FIG. 1 illustrates an embodiment of a monitoring system for providing operational feedback to a user of a hand-held radiation detection probe;

FIG. 2 is a frontal view of the monitoring system shown in FIG. 1;

FIG. 3 is a back view of the monitoring system shown in FIG. 1;

FIG. 4 illustrates yet another embodiment of a monitoring system in which the hand-held radiation detection probe also comprises optical sensors and is attached to a separate monitor via a cable;

FIG. 5 illustrates another embodiment of a monitoring system for providing operational feedback to a user of a hand-held radiation detection probe in which a housing is mounted to a forward portion of a survey probe, and the system is powered by an electrical connection to a power source of the survey probe;

FIG. 6 illustrates an embodiment of an integrated, self-contained hand-held radiation detection probe with a monitoring system for providing operational feedback to a user;

FIG. 7 is a schematic diagram of a monitoring system for providing feedback to a user of a hand-held survey probe;

FIG. 7A illustrates a monitoring system integrated within a hand-held detection probe;

FIG. 8 illustrates a diagram of a method for providing operational feedback to a user of a hand-held radiation detection probe; and

FIGS. 9-13 illustrate several alternative embodiments of the method shown in the diagram of FIG. 8.

DETAILED DESCRIPTION

FIG. 1 shows an embodiment of monitoring system 100 for providing operational feedback to a user of a survey or detection probe, such as, for example, hand-held radiation detection probe 102. Alternatively, the monitoring system 100 may be used in conjunction with any type of survey or detection probe (e.g., not necessarily a radiation detection probe) wherein the speed and distance-from-surface of the probe is desired for measurement or operation. Monitoring system 100 may include an optical sensor 104, a microprocessor 106, as shown by dashed lines, a software medium having code 108, as shown by dashed lines, and an indicator device 110. Optical sensor 104 may be attached to hand-held radiation detection probe 102. Optical sensor 104 may be configured to generate output data 112 (FIG. 7), corresponding to a relative position of hand-held radiation detection probe 102 with respect to a surface 114.

Microprocessor 106 may communicate with optical sensor 104. Microprocessor 106 may be configured to receive output data 112 corresponding to the relative position of hand-held radiation detection probe 102 with respect to surface 114. Code 108 may be configured to process output data 112 with microprocessor 106. Code 108 may have pre-programmed parameters 116 (see FIG. 7) for proper use of hand-held radiation detection probe 102. Alternatively, pre-programmed parameters 116 may be based on any desired set of operating, testing, or other conditions for use of hand-held radiation detection probe 102. Code 108 may be configured to compare output data 112 to pre-programmed parameters 116. Indicator device 110 may communicate with microprocessor 106. Indicator device 110 may be configured to indicate at least one result from comparing output data 112 to pre-programmed parameters 116.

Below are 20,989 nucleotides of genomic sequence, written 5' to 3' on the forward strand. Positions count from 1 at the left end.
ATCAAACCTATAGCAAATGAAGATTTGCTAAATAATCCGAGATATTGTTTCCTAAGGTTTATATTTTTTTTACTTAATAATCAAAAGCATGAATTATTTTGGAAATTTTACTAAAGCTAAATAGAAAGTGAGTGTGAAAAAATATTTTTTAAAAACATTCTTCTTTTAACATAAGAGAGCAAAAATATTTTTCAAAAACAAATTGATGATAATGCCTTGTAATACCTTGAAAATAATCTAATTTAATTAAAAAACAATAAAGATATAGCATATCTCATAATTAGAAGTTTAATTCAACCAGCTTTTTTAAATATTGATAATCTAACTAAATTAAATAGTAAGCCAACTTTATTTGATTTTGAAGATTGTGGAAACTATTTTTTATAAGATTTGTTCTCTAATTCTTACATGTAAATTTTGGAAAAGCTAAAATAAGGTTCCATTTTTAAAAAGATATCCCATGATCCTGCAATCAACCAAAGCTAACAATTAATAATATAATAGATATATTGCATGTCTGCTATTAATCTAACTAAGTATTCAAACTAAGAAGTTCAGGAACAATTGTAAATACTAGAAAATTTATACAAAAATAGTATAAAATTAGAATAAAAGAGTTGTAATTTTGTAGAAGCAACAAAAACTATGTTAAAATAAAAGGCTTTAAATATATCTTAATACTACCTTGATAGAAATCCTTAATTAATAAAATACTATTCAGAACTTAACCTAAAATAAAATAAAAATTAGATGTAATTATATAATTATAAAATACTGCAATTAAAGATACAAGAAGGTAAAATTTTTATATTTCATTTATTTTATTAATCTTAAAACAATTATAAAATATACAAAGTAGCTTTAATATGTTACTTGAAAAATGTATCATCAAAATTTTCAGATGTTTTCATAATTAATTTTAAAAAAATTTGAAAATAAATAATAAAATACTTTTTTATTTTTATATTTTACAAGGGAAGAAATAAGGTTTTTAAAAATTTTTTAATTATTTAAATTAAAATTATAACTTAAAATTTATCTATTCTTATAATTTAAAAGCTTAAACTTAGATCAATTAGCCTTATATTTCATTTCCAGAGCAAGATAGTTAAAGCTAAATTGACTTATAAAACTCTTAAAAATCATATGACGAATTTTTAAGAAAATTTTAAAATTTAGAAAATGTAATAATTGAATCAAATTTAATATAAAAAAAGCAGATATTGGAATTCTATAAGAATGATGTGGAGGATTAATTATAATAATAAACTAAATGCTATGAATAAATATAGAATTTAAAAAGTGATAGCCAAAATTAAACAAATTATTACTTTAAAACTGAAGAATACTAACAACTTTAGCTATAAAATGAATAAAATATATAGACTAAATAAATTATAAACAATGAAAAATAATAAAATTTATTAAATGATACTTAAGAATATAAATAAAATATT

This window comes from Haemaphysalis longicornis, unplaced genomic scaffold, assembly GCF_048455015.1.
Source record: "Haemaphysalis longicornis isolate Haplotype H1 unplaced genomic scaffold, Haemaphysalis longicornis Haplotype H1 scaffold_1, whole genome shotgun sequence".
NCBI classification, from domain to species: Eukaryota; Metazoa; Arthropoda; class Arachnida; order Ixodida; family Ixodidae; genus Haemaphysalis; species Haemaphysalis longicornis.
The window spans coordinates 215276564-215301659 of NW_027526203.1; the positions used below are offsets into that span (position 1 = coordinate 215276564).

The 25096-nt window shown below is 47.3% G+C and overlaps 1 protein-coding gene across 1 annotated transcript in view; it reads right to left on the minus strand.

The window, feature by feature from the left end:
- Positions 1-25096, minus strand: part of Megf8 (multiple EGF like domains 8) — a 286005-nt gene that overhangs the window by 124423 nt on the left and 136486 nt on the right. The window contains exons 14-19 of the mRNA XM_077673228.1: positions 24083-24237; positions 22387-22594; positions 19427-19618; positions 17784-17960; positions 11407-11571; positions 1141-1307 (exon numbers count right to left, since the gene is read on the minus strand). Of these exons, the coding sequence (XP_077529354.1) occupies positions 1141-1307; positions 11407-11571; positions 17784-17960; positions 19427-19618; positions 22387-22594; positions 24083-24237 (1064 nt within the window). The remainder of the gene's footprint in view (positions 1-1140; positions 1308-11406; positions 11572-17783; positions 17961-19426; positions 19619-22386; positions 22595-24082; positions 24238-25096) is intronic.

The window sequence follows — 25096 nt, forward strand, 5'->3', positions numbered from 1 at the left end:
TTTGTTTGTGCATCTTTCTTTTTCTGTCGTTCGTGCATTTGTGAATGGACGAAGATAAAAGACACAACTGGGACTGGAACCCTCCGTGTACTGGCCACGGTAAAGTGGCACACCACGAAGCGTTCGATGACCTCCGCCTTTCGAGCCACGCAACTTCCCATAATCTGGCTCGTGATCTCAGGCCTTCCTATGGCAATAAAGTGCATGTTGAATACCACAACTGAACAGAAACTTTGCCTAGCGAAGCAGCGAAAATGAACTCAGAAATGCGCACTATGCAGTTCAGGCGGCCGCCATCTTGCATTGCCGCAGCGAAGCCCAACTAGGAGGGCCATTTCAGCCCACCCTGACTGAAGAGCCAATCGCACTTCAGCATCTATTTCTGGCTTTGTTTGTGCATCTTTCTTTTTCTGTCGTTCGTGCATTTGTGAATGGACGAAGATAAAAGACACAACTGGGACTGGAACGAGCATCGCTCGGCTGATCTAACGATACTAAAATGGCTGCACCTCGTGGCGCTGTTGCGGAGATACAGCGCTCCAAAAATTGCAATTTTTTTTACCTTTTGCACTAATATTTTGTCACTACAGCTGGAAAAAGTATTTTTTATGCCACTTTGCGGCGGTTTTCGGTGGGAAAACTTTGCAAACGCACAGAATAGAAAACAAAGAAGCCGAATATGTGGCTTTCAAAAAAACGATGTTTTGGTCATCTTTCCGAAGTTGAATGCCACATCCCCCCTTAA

FIGS. 1-5 show a housing 118. A connector 119 may be provided for attaching housing 118 to hand-held radiation detection probe 102. Housing 118 may be an aftermarket retrofit device for one or more types of probes or a modular component of an originally manufactured probe. Housing 118 may include optical sensor 104, microprocessor 106, code 108, and indicator device 110. Generally, housing 118 may be attached to hand-held radiation detection probe 102 in any manner as would be familiar to one of ordinary skill in the art.

FIG. 2 illustrates a frontal view of monitoring system 100 shown in FIG. 1 with connector 119 disconnected from hand-held radiation detection probe 102. FIG. 3 illustrates a back view of monitoring system 100 shown in FIGS. 1 and 2. In FIG. 5, housing 118 is shown mounted to a forward portion of hand-held radiation detection probe 102. However, it should be appreciated that housing 118 may be configured for mounting on various sides of hand-held radiation detection probe 102, including, but not limited to, the bottom or side portions. For example, such attachment could be achieved by mounting housing 118 on the hand-held radiation detection probe 102 or by connecting the housing 118 to the hand-held radiation detection probe 102 using cable 109 as shown in FIG. 4.

In another embodiment shown in FIG. 4, hand-held radiation detection probe 102 comprises not only a radiation detector, but also an optical movement sensor 128 and an optical range sensor 138. Hand-held radiation detection probe 102 may be connected to a separate monitor 107 (including housing 118) via cable 109. Thus, the user may be able to survey surface 114 when surface 114 is not in the same location as monitor 107 and housing 118. As is explained in additional detail below, monitor 107 may provide feedback related to probe speed and survey rate, distance between hand-held radiation detection probe 102 and surface 114, and any contact between hand-held radiation detection probe 102 and surface 114. This feedback may include a visual cue, or an audible cue, or a combination of visual and audible cues to the operator. Monitor 107 may alert the operator when pre-programmed parameters 116 (see FIG. 7) are exceeded with respect to survey velocity and probe distance. Monitor 107 may also alert the operator when the hand-held radiation detection probe 102 approaches surface 114. The monitor 107 may provide benefits for training purposes and during regular operation. During training, the monitor 107 may provide immediate feedback for trainees on the proper “frisking” speed and distance from the surface 114. As such, the trainees do not have to guess and make assumptions about the proper frisking speed or distance.